Rome clashes
Street vendors and taxi drivers clash with police during a demonstration in Rome on 21 February 2017 Andreas Solaro/AFP/Getty Images

Taxi drivers in Rome clashed with police in their sixth day of a strike to protest at a government decision to delay the regulation of car hire and car-sharing services.

Four officers were injured in the clashes and four people were detained, including two members of the far-right group Forza Nuova, the Italian news agency Ansa reported. Two people were taken to hospital with head wounds.

The protests were happening in several Italian cities including Milan, Turin and Naples. but the most violent episodes occurred in Rome, where hundreds of taxi drivers arrived from other parts of the country.

The government justifies its decision to suspend until the end of 2017 the introduction of norms to control car hire and car-share services like Uber to conduct further investigation.

Taxi drivers say the rules expose them to unfair competition from these services, because Uber drivers do not have a fixed tariff and they can purchase cheaper licences in smaller towns but use them to work in cities.

They were joined by street sellers, who were protesting against a EU directive liberalising licensing for their profession included in the government's legislation, as well as by far-right extremists. A group of protesters lit up flares and small explosive devices outside of the Ministry of Transport, where the negotiations between the government and taxi drivers representatives were taking place. Outside Parliament people threw bottles, smashed shop windows and threw eggs at Uber and rental car drivers.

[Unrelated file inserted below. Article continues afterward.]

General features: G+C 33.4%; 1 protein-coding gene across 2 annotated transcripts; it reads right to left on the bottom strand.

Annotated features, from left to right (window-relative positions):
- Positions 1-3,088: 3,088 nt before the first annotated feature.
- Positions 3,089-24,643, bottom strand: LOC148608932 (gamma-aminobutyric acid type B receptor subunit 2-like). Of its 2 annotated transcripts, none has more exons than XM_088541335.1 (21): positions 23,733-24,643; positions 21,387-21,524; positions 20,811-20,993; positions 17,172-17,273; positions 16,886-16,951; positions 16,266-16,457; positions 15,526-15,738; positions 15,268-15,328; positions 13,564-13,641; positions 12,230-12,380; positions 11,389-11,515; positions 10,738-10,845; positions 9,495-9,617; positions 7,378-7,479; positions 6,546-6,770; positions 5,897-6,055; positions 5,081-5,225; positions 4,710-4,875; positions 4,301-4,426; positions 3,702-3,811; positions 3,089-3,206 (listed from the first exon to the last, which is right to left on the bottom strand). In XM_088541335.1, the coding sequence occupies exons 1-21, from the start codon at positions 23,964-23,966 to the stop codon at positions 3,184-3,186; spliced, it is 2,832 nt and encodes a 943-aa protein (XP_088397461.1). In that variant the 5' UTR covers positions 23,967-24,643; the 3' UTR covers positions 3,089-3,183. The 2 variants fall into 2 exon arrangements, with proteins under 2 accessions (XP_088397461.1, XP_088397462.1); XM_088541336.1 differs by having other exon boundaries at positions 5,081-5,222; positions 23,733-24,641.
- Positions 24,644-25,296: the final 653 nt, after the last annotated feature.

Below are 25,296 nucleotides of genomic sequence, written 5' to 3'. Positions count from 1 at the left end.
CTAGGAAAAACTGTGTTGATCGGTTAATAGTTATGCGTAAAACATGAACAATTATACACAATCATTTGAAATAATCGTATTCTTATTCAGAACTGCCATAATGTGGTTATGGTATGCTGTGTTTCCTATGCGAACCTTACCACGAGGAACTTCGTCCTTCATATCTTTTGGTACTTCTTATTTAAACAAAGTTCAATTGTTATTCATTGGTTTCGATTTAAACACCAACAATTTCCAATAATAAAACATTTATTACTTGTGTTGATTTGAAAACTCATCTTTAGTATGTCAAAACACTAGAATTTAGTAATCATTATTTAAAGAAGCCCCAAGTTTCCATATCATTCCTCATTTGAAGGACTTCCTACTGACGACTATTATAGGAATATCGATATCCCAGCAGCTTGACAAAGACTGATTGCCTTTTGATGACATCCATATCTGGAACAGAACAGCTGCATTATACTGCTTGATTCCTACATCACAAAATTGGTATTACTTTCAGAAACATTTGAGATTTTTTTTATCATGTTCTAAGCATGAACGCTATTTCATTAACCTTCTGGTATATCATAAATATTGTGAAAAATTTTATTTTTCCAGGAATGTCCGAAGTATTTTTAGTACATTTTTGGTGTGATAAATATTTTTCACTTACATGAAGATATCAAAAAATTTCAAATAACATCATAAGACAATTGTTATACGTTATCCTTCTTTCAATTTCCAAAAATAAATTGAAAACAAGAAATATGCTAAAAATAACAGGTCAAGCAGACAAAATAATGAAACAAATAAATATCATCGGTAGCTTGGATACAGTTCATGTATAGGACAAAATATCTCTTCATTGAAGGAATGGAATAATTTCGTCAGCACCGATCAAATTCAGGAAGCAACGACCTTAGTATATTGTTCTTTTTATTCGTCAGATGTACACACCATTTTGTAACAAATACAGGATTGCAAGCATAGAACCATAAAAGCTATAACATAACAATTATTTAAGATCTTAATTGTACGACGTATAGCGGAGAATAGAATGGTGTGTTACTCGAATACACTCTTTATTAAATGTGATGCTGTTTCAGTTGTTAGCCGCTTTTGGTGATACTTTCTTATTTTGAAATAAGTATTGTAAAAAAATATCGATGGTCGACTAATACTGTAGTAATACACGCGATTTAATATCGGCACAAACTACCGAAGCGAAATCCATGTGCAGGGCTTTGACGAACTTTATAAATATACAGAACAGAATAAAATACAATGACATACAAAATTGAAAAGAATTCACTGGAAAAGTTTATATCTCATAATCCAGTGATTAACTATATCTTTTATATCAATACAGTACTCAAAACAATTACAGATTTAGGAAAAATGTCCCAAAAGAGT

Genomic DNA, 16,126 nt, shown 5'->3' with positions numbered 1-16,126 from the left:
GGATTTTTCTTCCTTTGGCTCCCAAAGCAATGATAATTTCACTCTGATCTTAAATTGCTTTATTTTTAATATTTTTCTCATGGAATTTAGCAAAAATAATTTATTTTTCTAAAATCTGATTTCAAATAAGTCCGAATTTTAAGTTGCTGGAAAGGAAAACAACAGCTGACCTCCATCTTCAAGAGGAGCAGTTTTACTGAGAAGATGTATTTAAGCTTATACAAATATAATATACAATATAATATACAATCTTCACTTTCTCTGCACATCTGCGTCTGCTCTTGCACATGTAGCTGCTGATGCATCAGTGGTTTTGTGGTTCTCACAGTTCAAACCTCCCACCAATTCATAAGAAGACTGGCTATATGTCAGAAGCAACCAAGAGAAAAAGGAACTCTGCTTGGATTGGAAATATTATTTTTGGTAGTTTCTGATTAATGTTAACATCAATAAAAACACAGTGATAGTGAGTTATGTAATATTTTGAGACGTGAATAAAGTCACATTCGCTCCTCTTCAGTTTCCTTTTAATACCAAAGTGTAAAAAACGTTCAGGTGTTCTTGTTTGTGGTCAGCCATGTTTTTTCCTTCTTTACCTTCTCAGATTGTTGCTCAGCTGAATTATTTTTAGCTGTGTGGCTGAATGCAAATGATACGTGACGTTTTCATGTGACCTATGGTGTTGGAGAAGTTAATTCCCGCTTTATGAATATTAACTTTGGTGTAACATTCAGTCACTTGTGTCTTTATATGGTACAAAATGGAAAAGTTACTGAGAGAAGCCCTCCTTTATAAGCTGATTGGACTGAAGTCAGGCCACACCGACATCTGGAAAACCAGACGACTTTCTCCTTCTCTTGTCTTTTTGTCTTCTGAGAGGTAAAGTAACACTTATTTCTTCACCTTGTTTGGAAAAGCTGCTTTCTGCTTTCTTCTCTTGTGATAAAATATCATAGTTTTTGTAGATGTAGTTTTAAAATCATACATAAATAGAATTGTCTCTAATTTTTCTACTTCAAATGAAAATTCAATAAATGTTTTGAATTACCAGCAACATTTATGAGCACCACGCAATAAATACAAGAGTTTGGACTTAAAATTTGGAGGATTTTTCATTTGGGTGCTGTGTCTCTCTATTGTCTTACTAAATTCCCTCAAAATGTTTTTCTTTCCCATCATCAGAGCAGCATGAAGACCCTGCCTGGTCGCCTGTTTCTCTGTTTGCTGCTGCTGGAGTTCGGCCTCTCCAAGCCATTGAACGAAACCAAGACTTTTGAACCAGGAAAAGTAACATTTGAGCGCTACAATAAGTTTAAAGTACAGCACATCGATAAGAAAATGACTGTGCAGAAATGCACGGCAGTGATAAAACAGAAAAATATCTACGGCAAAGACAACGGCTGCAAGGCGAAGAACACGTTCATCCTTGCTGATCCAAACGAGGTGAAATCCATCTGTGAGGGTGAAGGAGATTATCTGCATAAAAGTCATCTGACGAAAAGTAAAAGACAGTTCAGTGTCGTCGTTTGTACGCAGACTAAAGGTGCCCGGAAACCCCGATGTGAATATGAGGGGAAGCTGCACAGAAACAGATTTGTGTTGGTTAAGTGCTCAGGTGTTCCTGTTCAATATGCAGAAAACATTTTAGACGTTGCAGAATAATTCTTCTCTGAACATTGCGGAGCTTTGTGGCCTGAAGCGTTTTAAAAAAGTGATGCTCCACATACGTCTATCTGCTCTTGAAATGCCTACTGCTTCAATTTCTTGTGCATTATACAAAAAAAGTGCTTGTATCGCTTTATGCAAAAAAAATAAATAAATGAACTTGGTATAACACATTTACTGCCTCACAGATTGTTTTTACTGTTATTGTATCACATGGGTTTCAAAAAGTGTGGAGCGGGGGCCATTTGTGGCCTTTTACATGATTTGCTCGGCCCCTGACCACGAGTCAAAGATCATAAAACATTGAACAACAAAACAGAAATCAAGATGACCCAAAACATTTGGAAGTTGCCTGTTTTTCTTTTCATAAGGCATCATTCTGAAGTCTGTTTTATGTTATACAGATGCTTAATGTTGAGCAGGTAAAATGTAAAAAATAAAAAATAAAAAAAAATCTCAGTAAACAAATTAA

Rome clashes
Taxi drivers shout slogans at the demonstration in Rome on 21 February 2017 Alessandro Bianchi/Reuters

Rome mayor Virginia Raggi, who is currently facing a corruption scandal, expressed her solidarity with the taxi drivers, but condemned the violence. "Demonstrating is a right, using violence is unacceptable. We're behind those who protest in a civil way. We condemn firmly those who use violence," she wrote in a tweet.

A deal was eventually reached late in the evening. The government promised to introduce the regulation in a month's time, under the condition that the strike ended immediately. Transportation in Rome will continue to be chaotic as the city faces a four-hour public transport strike on 22 February and a 24-hour one on 24 February.